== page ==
The idea of “going away to college” is taking a new meaning for incoming freshmen with many of them now attending schools within 100 miles of home.
Continue Reading Below
According to the Higher Educational Research Institute at UCLA, 38% of college students attend a school within 50 miles or less, 15% within 51 to 100 miles and 37% within 101 to 500 miles.
Though it may be hard to leave the comforts of home, it’s important that students not be afraid to leave and base their decision based on academic options, extracurricular activities, campus life, and scholarship offers, says Sally Rubenstone, senior advisor at College Confidential.
“I always tell students, and especially parents, that one of the most important parts of going to college can be the ‘going’ itself--getting away from what is familiar, to expand one’s horizons and to be challenged by new experiences.”
In an attempt to fill their roster with talented students, many private universities have stepped up their outreach efforts to encourage students from all over the country to enroll, says Howard Greene, educational consultant and author of Making it Into a Top College.
“Admissions officers are literally travelling all spring, all summer to different targeted parts of the country where they normally wouldn’t have much representation,” he says.
Continue Reading Below
For students who are on the fence about staying close by or leaving the state, here’s what education experts say to consider.
Staying at Home: Affordability
Room and board is a hefty expense for college students, so being able to stay with mom and dad would eliminate that cost and make tuition much more affordable.
If students can work out a deal with their parents, living at home and commuting to a nearby campus can make financial sense, says Jerry Slavonia, CEO and founder at Campus Explorer.
“The typical rate for a dorm room per year will run $10,000, meaning that over the course of four years, you could save upwards of $40,000--and don’t forget the money you’ll save on other expenses, like food and laundry,” he says.
In-state tuition can also be hard to pass up.
“Some states offer free or greatly reduced tuition to the top in-state candidates to entice them to enroll,” Rubenstone says.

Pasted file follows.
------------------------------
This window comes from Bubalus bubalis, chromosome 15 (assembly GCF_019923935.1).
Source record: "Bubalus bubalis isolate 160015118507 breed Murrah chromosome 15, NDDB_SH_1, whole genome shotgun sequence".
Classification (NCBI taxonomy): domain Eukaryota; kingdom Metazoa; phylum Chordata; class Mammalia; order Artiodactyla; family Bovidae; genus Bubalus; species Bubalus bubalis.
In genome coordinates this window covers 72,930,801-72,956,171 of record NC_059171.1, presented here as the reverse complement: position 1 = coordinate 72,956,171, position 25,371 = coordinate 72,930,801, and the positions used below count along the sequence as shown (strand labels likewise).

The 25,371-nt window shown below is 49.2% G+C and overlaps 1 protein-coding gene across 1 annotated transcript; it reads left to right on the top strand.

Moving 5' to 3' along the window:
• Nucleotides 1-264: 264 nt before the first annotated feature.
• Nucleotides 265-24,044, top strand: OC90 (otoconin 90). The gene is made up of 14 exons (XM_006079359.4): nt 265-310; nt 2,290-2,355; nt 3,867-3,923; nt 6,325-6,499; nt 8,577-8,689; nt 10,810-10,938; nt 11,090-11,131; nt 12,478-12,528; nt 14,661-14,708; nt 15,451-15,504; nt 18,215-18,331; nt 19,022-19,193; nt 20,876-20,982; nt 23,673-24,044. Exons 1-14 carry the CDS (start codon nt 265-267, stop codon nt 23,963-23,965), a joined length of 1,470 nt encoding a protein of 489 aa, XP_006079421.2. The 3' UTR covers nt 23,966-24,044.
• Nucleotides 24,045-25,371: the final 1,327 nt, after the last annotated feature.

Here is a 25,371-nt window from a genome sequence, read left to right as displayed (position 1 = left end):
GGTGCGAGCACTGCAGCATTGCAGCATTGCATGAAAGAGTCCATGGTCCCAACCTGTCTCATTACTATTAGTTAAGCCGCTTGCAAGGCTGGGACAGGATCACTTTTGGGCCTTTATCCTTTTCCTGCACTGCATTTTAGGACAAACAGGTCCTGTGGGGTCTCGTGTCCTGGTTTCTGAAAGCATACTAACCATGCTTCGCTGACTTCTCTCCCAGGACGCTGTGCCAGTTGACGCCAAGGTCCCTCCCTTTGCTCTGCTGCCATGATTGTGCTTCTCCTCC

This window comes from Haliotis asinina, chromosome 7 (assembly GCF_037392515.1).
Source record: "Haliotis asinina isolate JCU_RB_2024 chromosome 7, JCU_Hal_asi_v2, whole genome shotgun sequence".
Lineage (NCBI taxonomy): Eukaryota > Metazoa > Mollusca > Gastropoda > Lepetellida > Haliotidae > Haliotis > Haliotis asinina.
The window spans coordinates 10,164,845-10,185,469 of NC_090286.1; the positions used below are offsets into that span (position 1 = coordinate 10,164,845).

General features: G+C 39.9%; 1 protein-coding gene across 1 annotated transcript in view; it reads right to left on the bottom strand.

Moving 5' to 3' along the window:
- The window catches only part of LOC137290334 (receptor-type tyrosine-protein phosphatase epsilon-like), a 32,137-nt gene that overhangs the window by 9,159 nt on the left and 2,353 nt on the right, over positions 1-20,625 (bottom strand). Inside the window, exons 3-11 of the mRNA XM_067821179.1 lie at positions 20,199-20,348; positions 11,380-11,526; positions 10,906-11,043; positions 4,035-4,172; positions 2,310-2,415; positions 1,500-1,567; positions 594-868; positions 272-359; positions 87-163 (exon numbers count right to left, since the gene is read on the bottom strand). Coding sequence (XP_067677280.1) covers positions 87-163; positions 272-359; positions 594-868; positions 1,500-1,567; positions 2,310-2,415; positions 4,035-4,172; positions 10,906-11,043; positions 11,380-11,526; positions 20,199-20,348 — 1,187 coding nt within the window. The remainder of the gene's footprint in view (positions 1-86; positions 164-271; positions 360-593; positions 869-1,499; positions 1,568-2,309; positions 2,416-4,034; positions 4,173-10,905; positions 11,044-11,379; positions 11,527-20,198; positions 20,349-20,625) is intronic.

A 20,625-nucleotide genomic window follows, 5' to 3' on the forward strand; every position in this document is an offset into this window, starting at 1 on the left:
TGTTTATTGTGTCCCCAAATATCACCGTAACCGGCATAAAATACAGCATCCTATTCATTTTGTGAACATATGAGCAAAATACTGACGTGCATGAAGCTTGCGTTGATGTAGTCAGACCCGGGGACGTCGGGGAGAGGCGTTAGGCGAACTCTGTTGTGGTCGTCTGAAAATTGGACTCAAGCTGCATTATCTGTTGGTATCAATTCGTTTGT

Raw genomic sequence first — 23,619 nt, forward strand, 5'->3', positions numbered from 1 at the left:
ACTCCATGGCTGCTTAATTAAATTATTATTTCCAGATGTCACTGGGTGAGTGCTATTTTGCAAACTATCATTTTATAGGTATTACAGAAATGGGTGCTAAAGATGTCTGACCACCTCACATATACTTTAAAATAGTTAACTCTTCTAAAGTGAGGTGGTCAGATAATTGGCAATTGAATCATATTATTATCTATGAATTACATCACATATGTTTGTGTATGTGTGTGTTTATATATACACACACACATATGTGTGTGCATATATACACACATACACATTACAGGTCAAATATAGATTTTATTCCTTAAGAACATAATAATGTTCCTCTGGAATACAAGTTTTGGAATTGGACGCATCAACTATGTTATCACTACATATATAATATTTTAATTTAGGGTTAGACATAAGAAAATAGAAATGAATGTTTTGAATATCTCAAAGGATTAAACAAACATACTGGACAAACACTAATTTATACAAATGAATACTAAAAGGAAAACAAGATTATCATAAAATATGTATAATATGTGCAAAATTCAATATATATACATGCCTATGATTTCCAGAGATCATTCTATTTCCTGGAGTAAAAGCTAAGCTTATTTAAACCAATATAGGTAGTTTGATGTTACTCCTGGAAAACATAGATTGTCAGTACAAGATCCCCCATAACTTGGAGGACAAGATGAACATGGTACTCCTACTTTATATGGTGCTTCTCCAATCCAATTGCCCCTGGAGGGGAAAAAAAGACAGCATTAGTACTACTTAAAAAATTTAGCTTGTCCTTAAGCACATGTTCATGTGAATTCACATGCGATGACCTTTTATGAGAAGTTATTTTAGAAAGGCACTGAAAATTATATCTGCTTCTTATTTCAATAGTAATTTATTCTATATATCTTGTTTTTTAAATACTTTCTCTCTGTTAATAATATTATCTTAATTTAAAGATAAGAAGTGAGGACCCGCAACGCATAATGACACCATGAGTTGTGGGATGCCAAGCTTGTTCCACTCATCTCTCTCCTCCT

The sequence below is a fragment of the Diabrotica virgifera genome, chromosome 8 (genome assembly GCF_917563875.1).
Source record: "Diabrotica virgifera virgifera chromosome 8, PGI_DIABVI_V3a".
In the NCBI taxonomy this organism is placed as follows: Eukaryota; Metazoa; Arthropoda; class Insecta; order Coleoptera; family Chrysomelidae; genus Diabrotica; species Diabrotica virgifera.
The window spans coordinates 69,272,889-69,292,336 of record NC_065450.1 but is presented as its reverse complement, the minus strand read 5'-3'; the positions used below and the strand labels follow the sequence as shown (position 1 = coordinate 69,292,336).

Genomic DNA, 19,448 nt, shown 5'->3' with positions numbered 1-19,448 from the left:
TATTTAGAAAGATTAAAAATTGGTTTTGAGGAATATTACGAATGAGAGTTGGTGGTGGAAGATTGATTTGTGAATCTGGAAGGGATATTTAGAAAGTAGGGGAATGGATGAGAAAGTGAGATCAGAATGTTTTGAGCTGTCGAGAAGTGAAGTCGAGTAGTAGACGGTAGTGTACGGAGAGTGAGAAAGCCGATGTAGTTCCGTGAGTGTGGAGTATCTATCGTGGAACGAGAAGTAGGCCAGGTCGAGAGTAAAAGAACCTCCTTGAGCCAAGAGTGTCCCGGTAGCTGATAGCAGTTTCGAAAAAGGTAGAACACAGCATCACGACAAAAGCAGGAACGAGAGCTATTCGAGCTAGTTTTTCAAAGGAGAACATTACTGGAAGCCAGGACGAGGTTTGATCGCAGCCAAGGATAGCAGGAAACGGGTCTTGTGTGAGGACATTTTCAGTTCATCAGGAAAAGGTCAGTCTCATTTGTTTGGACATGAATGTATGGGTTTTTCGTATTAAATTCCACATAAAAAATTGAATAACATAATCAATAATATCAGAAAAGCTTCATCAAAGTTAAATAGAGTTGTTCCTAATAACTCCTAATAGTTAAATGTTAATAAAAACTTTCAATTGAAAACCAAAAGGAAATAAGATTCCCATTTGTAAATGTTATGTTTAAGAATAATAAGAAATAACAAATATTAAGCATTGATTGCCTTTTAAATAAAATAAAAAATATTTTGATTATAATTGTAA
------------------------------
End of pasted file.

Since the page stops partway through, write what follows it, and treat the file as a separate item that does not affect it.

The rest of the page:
Going Out of State: Cost Factor
While many state schools charge exponentially more tuition to out-of-state students, it is possible for families to find a cost-effective option.
For academically-inclined students who also display real financial need, experts say that looking at schools beyond their backyard can help them in terms of admissions and with institutional funding.
“If you’re a good student for a particular college, financial aid and merit based aid can be an attraction and the cost of travel can be built into a financial aid package—that’s something that many families do not know about,” says Greene.
Slavonia points out that depending on the level of need, many schools will support students with 60-85% of tuition costs.
“It’s very rare for a student to receive 100% coverage from the school alone, which is why there are so many scholarship opportunities available.”
Staying at Home: Potentially Setting Limits
Some parents are not comfortable with the thought of their child leaving the nest, particularly in cases where the student is the first in the family to attend college.
To avoid last-minute panic from either party, Rubenstone suggests discussing the topic of “location” early on in the college conversation.
“I also urge parents not to set the boundaries too tight, especially in the early stages of exploration, so that students will have the best possible chance of finding schools that are good fits, even if they’re not just down the road,” she says.
Families should also keep in mind that the closest school may not be the best choice for their student’s learning style, says Slavonia.
“You may be a student who will succeed more on a smaller campus, but the two schools that are closest to you may have 20,000 students and larger student to professor ratios,” he says.
Going out of State: Understanding Options
Entering into a new environment is a big component of the growth and personal development that students go through during their college experience, says Greene.
“They could be missing out on super educations and financial aid as an attraction if they’re [not] willing to think more broadly,” he says.
For students considering staying close to home because they don’t fully understand their options, they should solicit advice from guidance counselors and college coaches, but also to do their own research to find a good fit.
A search tool like College Confidential’s SuperMatch allows students to enter preferences such as campus size and setting, majors, extracurricular offerings, and specifics about campus groups, says Rubenstone.
“The limits can always be added later but, at least at first, casting a wide net can open a student’s eyes to what else is ‘out there,’ beyond the local and familiar colleges and universities.”